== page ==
Rite Aid

Summary of Rite Aid grade

Pollinator Health Policy

Pollinator Health Policy

27 out of 45 points

Explanation of points

In December, 2019, Rite Aid released a written, publicly available pollinator health policy. The policy identifies neonicotinoids, glyphosate, and chlorpyrifos and other organophosphate pesticides as targets for reduction and also includes a link to a comprehensive list of pesticides identified as acutely toxic to pollinators. The policy encourages a transition to least-toxic approaches, stating: “We encourage all of our food and beverage suppliers to reduce use of pollinator-toxic pesticides and to adopt least-toxic approaches to pest management, including biological and physical pest control and Integrated Pest Management (IPM) strategies,” defining IPM as a strategy that “utilizes non-chemical, mechanical and biological methods of pest control, acts against pests only when necessary and uses least-toxic methods as a last resort. IPM relies on inspection and monitoring to detect and correct conditions that could lead to pest problems.” The policy encourages suppliers to avoid regrettable substitution, or the replacement of one hazardous pesticide with another, and includes a list of possible regrettable substitutes. Rite Aid’s pollinator health policy also includes a commitment to continue expanding organic offerings.

Rite Aid’s pollinator health policy does not include any time bound or measurable commitments to phase out pesticides of concern in company supply chains.

Commitment to reduce pesticide use
10 out of 20 points
Scope of pesticide commitment
10 out of 10 points
Commitment to least-toxic approaches in non-organic supply chains
5 out of 5 points
Commitment to expand organic
2 out of 10 points
Implementation

Implementation

6 out of 90 points

Explanation of points

Rite Aid’s pollinator health policy states that in 2019, the company introduced nearly 150 new organic food items.

Rite Aid has not taken any other discernible action to reduce use of pesticides of concern to pollinator and human health or expand organic farming and other least-toxic approaches in its supply chains. The actions we evaluated include: 1) tracking use of pesticides in company supply chains, 2) measurably reducing pesticide use in the past three years and publicly reporting on data, 3) supporting farmers in non-organic supply chains to shift to least-toxic approaches such as integrated pest management and regenerative agriculture, 4) measurably expanding organic offerings in the past three years, 5) demonstrating support for U.S. growers to transition to organic farming, and 6) demonstrating advocacy for public policies aimed at reducing agricultural pesticide use, protecting pollinators and supporting the expansion of organic agriculture in the U.S.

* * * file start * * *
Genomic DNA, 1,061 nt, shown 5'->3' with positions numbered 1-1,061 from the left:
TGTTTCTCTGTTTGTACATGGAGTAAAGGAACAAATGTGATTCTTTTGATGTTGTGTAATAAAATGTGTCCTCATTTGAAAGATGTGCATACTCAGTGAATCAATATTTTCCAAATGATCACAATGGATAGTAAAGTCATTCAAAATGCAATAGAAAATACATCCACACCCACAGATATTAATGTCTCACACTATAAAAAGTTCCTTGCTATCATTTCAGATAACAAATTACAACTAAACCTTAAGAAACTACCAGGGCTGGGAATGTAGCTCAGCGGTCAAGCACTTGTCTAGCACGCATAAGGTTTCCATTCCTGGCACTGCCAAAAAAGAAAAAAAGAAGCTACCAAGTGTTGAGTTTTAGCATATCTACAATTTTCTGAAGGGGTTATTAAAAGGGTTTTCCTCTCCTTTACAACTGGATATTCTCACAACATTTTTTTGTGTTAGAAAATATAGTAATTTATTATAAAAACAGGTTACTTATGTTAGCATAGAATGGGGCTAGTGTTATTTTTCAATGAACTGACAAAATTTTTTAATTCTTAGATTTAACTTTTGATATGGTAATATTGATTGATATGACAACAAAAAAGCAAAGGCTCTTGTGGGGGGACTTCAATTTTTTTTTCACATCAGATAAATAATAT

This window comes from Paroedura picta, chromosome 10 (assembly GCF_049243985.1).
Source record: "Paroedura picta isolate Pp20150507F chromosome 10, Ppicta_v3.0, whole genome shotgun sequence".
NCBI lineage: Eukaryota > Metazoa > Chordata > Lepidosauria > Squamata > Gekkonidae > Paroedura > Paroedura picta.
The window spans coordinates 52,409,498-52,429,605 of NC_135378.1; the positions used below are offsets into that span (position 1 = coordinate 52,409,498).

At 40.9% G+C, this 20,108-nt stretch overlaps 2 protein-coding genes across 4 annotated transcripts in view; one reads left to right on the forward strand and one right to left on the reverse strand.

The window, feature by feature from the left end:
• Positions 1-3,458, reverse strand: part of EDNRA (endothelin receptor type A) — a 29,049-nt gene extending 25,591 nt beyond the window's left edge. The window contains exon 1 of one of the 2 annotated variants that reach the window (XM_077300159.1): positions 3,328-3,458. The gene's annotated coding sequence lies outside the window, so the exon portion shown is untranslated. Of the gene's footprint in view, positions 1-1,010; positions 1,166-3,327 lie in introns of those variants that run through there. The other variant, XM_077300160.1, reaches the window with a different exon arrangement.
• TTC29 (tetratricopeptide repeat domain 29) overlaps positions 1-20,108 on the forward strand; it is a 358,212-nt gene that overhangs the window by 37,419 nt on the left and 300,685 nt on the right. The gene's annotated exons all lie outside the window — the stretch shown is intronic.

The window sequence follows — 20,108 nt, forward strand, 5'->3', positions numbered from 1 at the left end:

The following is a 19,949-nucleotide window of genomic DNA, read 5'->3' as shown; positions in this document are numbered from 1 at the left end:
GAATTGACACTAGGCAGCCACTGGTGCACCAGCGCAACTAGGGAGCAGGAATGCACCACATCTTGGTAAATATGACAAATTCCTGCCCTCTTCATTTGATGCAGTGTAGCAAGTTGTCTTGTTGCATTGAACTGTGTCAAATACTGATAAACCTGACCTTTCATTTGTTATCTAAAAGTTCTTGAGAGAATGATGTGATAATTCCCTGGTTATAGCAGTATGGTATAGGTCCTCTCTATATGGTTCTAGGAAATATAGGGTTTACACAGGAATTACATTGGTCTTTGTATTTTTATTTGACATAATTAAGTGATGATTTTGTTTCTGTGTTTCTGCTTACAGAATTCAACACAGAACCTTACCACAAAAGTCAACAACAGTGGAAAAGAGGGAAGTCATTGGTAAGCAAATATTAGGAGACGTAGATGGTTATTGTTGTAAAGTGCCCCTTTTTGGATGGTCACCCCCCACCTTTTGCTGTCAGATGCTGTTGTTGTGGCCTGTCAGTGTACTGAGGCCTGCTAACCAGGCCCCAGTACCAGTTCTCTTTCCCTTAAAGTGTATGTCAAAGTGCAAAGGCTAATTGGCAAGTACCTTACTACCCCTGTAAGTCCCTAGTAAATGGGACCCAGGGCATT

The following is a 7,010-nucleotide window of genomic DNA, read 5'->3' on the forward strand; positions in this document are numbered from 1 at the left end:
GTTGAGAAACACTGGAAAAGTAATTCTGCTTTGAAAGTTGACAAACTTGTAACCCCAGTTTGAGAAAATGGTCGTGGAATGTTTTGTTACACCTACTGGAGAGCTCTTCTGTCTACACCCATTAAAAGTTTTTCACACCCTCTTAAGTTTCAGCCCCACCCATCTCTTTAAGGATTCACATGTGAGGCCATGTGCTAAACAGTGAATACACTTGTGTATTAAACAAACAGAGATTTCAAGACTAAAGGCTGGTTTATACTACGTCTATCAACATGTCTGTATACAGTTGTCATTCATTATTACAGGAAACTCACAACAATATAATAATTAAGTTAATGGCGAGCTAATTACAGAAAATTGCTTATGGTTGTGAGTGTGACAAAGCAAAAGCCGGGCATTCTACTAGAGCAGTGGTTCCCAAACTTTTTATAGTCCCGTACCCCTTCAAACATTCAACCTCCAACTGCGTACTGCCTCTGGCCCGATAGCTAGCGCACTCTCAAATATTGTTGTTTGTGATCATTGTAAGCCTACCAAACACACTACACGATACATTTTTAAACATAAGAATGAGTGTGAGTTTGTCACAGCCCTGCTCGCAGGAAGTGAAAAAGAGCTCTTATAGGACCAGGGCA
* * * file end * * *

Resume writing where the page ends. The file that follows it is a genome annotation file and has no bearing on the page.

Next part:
Track pesticide use in supply chain
00 out of 15 points
Measurably reduce pesticide use
0 out of 20 points
Support farmers to implement least-toxic approaches in non-organic supply chains
0 out of 15 points
Measurably expand organic
6 out of 20 points
Support domestic organic growers
0 out of 15 points
Support public policies
0 out of 5 points
Transparency & Accountability

Transparency & Accountability

6 out of 21 points

Explanation of points

Rite Aid’s pollinator health policy is publicly available on the company’s website. The policy encourages suppliers to transition away from neonicotinoids, glyphosate, and chlorpyrifos and other organophosphate pesticides and states that Rite Aid will continue to increase organic offerings.

Rite Aid does not appear to include reduction of pesticides of concern to pollinators and human health or expansion of organic offerings in company Key Performance Indicators or other formal sustainability criteria. Rite Aid does not have educational content online about pesticides or organic farming, such as a full definition of the USDA certified organic label (prohibition of synthetic pesticides and fertilizers, GMOs, antibiotics, and growth hormones, and promotion of farming methods that protect soil, water and biodiversity) or content on the value to pollinator and human health of decreasing use of toxic pesticides and expanding organic offerings.

Make policies and commitments publicly available
6 out of 6 points
Oversight
0 out of 5 points
Educate consumers
0 out of 10 points
Collaboration

Collaboration

10 out of 10 points

Explanation of points

Rite Aid has communicated with Friends of the Earth in the past year. Rite Aid briefed Friends of the Earth in advance of a public announcement in relation to pollinators and pesticides in the past three years.

Complimentary Home & Garden Policies

Complimentary Home & Garden Policies

0 out of 9 points

Explanation of points

Rite Aid has not made a public commitment to reduce or phase out use of neonicotinoids in live goods and garden plants. Rite Aid has not made a public commitment to remove neonicotinoid or glyphosate products from store shelves.

Policy for live goods
0 out of 4 points
Policy for on-shelf pesticide products
0 out of 5 points

49 Points

D+
Grade

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